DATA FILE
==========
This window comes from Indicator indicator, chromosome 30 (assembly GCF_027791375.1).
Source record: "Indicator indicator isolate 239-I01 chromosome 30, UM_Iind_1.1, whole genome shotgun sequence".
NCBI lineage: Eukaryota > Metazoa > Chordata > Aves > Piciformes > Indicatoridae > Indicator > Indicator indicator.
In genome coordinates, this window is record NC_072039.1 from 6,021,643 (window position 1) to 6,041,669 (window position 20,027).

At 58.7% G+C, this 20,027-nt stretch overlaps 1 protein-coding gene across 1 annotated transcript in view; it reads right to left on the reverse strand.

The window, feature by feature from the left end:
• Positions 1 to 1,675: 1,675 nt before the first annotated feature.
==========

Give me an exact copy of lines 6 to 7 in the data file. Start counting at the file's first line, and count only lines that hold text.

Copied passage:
The window, feature by feature from the left end:
• Positions 1 to 1,675: 1,675 nt before the first annotated feature.